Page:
Shortly after the overthrow of the Qing Dynasty in 1911, Xu Yusheng founded the Society of Physical Culture in Beijing, where Yang Shaohou was engaged to teach the big-frame and Wu Jianquan to teach the small-frame taijiquan of the Yang school. After repeated improvements in the years that followed, the Yang style gradually developed into one of slow and gentle movements without jumps and leaps, thus making it increasingly popular among the people. Later members of the Yang family stopped teaching the small-frame routine completely, but Wu Jianquan continued his research and made it more and more popular until it was finally recognized as a distinct style known as the Wu school of taijiquan. In 1928 Wu was invited to teach as a professor in the Shanghai Wushu Society and the Jingwu Sports Society. In 1935 he himself founded the Jianquan Taijiquan Society, which played an important role in further promoting the Wu School. The Wu style is a combination of the big and small frames, with movements that are both compact and unrestrained.

Wu Yuxiang (1812-1880), Founder of the Wu(武) School

Wu Yuxiang came from a family of wushu lovers and profited from his brief association with Yang Luchan from whom he learned taijiquan. In order to get the hang of the Chen style, he paid a visit to Chen Changxing in 1852, only to find him too old and feeble to give instructions. So he found one of his distant nephews, Chen Qingping, who taught Wu the new-frame taijiquan as distinguished from Chen Changxing's old-frame style. After more than one month of hard training, Wu acquired its essential points, as shown by what he said to his brother: "Now that I have obtained a deep understanding of the Chen school, all that needs to be done is persistent practice."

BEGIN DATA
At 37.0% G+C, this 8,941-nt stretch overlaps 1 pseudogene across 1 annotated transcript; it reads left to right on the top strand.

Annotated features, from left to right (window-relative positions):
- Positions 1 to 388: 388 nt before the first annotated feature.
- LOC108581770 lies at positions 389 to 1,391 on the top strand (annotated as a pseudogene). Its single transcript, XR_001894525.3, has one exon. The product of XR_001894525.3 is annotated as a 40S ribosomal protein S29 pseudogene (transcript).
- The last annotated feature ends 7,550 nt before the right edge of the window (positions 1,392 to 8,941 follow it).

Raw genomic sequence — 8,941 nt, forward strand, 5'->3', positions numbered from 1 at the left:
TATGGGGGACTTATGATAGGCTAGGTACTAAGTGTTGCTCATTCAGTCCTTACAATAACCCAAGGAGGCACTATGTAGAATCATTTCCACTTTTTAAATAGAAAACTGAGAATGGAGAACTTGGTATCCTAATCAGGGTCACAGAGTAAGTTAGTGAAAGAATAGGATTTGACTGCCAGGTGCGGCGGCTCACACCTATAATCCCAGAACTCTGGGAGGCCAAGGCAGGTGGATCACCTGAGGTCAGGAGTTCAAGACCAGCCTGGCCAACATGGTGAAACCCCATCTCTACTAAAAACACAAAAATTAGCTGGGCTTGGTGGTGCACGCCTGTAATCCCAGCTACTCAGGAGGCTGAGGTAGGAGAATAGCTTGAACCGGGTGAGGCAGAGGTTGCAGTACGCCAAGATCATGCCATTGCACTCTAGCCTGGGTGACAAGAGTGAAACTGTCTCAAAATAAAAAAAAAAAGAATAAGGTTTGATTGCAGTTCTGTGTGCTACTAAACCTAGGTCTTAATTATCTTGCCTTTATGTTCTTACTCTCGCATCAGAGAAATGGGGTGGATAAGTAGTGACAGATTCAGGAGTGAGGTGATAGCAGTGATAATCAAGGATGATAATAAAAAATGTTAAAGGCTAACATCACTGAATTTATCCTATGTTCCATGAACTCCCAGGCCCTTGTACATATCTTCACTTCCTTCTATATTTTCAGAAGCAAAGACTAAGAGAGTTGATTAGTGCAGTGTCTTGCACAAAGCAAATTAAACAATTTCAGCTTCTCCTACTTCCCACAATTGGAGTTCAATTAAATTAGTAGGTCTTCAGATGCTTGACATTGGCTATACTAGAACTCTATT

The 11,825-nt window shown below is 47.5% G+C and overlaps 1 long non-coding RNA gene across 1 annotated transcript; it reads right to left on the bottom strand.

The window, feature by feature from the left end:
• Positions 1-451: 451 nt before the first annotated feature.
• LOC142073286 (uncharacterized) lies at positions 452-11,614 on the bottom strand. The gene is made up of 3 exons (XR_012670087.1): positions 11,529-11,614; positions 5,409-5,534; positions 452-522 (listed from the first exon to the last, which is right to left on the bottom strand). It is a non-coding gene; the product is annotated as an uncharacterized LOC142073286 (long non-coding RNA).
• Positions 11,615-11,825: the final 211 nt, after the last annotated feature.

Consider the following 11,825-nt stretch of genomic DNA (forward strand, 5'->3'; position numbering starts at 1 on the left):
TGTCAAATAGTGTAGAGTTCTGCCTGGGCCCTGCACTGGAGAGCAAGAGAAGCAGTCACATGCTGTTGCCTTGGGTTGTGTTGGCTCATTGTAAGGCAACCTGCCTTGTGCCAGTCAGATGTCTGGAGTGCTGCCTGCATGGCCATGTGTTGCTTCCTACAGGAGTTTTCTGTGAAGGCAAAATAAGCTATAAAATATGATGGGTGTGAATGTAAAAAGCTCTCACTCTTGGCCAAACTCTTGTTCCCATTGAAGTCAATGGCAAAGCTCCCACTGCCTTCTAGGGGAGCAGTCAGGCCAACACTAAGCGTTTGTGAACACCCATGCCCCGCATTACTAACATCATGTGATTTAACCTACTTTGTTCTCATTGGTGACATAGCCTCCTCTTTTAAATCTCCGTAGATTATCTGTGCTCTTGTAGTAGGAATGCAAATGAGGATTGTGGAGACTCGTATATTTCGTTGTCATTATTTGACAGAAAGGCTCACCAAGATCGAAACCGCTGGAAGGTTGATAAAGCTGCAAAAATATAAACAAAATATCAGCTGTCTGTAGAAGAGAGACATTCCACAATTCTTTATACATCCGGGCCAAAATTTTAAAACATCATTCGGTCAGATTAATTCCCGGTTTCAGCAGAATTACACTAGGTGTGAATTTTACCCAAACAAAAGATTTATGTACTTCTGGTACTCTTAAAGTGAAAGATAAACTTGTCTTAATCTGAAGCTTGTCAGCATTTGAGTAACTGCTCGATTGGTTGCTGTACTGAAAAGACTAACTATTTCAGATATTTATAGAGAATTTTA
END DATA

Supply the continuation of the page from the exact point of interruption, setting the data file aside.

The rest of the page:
Meanwhile his brother had by change obtained a copy of Manual of Taijiquan written by Wang Zongyue, which was of great enlightenment to Wu. It was on the basis of this book that he wrote two of his own, namely, Important Points for a Wushu Master and, ironically enough, Four-Character Secret Formulas Not to Be Passed On to Anybody. Concise and to the point, they laid down the foundation of the unique Wu school of taijiquan, which is characterized by quick and short-range movements.

While his brothers served as officials in different parts of the country, Wu Yuxiang lived a secluded life in his home village studying and teaching the martial art. Even at his death bed, he was still discussing taijiquan with his attendants.

Wu's most outstanding disciple was his sister's son Li Jinglun (1832-1892), who in turn passed on his skills to his fellow townsman Hao He (1849-1920). It was said that Hao was so strong that, in practising the push-hand exercise, he could lift his partner and hurl him to settle securely in a chair ten feet away. It was one of his pupils who founded the Sun school of taijiquan.